Exploring agribusiness in Nigeria


Nigeria’s President Muhammadu Buhari is expected to name his cabinet this week after the screening of nominees and with the growing importance of Africa looking towards agribusiness, Nigeria is looking to see how the new cabinet will emphasise agriculture.

“The focus of the new government really should be around ensuring that they reduce the barriers to adoption of yield enhancing technologies by small scale farmers,” said Kola Masha, CEO at Doreo Partners.

Masha explains that the issue in Nigeria is that there is low productivity at the farming level and until they have an incentive to yield more, there will be very little progress.


“For them to make an investment on their farm, there are certain barriers they need to be overcome,” he said.

For example they need access to credit and they need to have the knowledge and lastly they should minimise risk.

“I think the approach of government around agricultural financing has been to launch special programmes and these special programmes typically provide credit at below inflation which is not sustainable,” he said.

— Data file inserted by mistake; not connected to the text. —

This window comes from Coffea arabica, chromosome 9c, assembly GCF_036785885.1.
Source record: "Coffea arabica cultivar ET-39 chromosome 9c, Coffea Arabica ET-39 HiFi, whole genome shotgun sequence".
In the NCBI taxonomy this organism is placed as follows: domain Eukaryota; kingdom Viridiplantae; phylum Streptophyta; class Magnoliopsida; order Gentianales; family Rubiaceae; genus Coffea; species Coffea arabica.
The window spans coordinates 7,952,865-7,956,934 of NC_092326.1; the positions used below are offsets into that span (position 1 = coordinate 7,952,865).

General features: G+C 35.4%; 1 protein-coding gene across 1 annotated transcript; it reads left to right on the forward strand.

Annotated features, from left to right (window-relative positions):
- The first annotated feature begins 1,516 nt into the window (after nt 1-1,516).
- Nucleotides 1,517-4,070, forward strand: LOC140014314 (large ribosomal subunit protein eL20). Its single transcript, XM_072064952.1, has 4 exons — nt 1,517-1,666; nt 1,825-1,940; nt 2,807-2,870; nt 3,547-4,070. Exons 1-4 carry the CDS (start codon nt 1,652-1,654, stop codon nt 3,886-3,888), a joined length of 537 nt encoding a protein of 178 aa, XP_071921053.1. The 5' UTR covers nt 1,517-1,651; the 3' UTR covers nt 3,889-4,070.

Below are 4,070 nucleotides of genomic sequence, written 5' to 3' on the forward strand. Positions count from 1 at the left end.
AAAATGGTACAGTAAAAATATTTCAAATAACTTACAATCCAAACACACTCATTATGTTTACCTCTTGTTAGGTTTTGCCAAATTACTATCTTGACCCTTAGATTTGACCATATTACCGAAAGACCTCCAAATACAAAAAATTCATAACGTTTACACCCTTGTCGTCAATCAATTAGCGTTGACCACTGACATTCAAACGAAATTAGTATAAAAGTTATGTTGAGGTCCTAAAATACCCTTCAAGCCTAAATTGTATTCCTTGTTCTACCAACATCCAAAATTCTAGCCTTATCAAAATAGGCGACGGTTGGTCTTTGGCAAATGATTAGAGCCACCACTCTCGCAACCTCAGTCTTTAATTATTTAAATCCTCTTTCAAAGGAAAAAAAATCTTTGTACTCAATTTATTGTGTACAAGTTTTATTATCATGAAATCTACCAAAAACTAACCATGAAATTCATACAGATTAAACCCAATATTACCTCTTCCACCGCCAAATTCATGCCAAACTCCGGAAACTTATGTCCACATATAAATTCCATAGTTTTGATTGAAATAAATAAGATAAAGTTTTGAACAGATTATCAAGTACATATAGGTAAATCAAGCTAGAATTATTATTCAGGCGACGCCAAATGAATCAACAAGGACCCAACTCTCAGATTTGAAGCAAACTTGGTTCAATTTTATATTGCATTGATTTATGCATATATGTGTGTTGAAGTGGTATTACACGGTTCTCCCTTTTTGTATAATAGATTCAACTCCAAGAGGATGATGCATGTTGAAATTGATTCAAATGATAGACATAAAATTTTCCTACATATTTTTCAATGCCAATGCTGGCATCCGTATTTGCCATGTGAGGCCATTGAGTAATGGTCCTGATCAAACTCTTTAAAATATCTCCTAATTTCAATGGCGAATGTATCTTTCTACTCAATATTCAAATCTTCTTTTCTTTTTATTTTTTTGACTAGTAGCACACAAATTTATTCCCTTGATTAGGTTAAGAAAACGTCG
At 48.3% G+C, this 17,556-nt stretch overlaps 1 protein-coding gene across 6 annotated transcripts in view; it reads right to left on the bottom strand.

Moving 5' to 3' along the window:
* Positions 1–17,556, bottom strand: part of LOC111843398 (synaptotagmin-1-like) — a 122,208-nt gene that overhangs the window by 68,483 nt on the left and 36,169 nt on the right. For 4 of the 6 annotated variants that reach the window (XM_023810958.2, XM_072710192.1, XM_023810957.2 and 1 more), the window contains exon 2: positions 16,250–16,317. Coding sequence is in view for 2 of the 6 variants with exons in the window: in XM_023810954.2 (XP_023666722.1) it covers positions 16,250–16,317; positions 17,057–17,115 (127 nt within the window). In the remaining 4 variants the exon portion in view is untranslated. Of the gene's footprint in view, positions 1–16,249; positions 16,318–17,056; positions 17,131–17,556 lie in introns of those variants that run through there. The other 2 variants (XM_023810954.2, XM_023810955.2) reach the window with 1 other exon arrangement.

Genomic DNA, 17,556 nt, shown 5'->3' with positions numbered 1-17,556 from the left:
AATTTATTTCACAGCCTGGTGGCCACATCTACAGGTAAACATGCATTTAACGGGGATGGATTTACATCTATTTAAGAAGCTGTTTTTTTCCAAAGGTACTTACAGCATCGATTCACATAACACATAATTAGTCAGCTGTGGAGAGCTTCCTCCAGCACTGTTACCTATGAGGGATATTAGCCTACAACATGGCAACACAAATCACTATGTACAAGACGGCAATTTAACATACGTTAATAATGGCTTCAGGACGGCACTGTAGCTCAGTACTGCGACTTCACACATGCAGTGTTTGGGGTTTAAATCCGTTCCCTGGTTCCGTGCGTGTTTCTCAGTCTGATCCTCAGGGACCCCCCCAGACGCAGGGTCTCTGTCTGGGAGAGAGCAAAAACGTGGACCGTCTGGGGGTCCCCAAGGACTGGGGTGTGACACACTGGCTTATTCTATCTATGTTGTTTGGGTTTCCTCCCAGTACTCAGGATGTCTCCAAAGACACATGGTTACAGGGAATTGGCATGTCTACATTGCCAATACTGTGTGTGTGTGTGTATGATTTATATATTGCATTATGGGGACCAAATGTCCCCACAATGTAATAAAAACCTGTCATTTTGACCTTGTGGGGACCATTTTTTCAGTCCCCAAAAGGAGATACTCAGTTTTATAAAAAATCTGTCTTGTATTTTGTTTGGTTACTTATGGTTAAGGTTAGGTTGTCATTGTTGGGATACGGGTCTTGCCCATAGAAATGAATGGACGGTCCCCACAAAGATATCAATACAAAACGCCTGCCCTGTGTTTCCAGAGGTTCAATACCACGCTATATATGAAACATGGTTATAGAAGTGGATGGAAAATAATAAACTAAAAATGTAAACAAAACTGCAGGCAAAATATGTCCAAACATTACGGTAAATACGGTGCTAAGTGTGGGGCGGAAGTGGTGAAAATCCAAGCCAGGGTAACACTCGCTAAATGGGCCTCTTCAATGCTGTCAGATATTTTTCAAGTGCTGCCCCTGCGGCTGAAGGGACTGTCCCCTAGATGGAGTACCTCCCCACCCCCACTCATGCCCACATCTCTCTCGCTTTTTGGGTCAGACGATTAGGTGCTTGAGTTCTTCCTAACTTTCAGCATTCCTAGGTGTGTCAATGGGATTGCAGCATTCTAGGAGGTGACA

The country is looking towards strengthening the fish farming sector as a way to stimulate job creation.

“Fishing does have a key role to play, because the benefit that you have in a protein value chain is that by investing and developing that sector, it’s a very long value chain,” he said.

Masha explains how this has a chain reaction, not just the farmers who benefit but everyone who leads up to them, for instance the person who produces the feed.

“One of the major challenges is that fish feed is 40 per cent fish meal and today in Nigeria the reality is that we don’t have a fish meal industry because we don’t really have industrial fishing that feeds that type of industry,” he said.

“So it is a nonstarter until you can insure that you can domestically produce 40 per cent of your feed.”

Nigeria is going to follow the path of south-east Asia, according to Masha, places like Thailand where they have succeeded.

“It is going to be predominantly small scale farmers driving the growth – it can be done, efficiently and effectively” he said.

This is where investment comes in from the big players through imports of technology and such; however that is not as easy in Nigeria right now.

“That is a major challenge in Nigeria today”, Masha says, the government is demotivating growth by putting restrictions on the importation of necessary items that will help the industry get on its feet.

“Let’s allow importation of approved varieties that insure that we don’t have any bio-safety issues but then have a transition plan to backward integrate.”